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Explain What Is Meant By The Term Project Scope

Paul Naybour Paul Naybour

Published: 18th January 2016

Explain what
is meant by the term Project Scope (10 Marks):-

scope is all the products produced, and all of the work required to produce the
products, the outcomes, and the benefits derived from the use of the products.

With the aid
of suitably labelled diagrams where appropriate explain four aspects of
defining a Project’s scope (40 Marks):-

  1. Scope starts to be defined during the
    concept phase where the benefits are determined in the Business Case, and then the
    further defined during the Definitions stage and recorded in the PMP.   It is defined through requirements capture
    and analysis by liaising with the users and stakeholders. During this stage it
    should be ensured that the scope in the PMP is fully aligned with the Business
    Case.  Scope detailed can be further defined
    during the Development phase, until the Products that will be produced are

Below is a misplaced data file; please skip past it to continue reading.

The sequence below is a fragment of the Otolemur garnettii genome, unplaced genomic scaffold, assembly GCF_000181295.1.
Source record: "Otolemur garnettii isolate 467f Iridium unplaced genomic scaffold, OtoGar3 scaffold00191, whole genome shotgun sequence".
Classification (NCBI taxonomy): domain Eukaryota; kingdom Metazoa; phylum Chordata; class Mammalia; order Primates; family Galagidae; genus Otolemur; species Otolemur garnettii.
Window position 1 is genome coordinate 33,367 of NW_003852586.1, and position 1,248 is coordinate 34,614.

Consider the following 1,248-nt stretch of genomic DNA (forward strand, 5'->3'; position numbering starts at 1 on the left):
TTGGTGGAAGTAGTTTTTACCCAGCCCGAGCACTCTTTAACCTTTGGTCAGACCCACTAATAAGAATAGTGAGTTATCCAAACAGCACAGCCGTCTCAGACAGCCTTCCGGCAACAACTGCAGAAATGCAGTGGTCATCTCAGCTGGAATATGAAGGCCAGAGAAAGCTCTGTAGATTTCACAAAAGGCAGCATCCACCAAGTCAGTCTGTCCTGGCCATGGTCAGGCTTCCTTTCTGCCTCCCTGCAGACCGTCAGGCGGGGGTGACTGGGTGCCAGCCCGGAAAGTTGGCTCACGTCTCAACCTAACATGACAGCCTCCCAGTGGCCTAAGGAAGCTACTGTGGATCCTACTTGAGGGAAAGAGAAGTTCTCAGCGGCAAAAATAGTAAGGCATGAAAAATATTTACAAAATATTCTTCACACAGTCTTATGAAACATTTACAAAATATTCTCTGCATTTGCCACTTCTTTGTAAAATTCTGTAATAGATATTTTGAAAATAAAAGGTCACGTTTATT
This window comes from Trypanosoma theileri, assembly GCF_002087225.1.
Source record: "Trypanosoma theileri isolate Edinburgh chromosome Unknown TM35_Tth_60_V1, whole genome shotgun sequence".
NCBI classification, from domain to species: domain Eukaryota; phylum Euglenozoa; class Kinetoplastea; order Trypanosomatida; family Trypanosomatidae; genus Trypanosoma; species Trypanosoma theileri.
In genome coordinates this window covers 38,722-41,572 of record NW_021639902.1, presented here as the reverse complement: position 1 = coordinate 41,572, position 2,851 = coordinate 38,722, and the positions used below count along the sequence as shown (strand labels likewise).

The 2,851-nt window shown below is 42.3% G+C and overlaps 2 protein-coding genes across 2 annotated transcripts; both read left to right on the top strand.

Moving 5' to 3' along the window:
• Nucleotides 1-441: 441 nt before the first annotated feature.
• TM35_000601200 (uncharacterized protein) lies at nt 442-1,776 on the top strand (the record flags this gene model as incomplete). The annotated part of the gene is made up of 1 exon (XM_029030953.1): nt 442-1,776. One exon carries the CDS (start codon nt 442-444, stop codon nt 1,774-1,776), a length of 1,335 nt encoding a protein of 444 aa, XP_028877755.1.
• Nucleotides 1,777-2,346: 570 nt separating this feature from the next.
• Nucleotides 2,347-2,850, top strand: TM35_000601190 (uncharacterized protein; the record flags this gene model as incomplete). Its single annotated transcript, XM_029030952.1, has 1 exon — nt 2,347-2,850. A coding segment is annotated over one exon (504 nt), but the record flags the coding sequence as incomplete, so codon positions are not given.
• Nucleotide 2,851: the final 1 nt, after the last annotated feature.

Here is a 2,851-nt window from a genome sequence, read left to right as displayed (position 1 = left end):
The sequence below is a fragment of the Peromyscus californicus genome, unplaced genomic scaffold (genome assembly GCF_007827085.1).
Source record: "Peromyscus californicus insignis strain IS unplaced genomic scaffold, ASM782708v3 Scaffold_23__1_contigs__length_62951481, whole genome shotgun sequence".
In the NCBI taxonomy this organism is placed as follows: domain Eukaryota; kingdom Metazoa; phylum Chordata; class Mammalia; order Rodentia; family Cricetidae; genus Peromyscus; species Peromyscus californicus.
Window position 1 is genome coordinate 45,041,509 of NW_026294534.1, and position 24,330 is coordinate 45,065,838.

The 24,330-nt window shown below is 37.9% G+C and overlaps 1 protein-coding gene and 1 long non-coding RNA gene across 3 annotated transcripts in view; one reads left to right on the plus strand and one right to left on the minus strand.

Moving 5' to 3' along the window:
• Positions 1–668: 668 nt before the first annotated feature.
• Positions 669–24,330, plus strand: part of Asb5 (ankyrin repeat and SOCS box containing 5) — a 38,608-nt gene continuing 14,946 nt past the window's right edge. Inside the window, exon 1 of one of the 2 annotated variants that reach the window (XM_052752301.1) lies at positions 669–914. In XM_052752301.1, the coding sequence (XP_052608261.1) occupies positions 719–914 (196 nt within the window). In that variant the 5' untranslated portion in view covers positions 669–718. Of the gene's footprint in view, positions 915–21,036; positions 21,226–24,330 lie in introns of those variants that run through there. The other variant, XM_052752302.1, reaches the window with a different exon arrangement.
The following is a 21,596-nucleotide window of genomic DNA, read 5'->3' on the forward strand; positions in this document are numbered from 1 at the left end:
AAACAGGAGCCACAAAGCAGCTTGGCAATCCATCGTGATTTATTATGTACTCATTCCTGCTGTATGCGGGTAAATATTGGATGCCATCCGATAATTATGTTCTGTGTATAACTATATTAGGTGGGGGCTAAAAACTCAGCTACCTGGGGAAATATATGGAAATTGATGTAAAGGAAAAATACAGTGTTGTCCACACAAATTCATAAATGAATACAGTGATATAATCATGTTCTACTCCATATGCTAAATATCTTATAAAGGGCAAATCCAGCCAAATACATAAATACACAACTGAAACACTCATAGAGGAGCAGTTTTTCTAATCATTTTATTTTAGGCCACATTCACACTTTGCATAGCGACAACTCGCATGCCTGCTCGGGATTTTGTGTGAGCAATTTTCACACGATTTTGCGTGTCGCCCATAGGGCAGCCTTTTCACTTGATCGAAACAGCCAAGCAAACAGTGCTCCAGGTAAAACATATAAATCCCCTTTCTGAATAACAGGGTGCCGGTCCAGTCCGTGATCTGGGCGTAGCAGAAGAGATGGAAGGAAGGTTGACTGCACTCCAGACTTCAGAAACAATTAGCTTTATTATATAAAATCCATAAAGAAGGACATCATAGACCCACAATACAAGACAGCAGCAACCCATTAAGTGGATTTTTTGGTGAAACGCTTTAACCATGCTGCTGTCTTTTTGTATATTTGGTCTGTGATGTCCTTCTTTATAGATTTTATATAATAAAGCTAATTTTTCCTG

• The Product Breakdown is produced to
    provide a detailed hierarchical representation of all of the Products, and the hierarchical
    representation of the work required to produce the Products is produced as a
    Work Breakdown Structure. The Products within the Product Break down Structure
    are put under Configuration Control, and documented as part of the configuration
    items list.

  • Ensure there is a plan in place for design
    freezes at certain stages of the development to ensure stability of latest
    versions and therefore prevent too much uncertainty and costly re-work.  For example for an engineering project the architectural
    design will be frozen with no further changes authorised to that part of the
    design, which would be checked to ensure that he design is in line with the
    agreed Requirements and is therefore inside the scope of the project, before  proceeding to the next detailed design phase.

  • The Products are monitored and
    assessed as the project progresses utilising the implementation of a Change
    Control process to ensure that uncontrolled changes are not introduced, and to
    prevent scope creep. This will involve ensuring that Changes are formally
    requested, and analysed with any additional time, cost, and quality impact to
    the inter-related products understood. 
    Changes must then be agreed and this may be by members of a relevant Change
    Control Board for the project, and be authorised by the Sponsor before
    implementing the Change.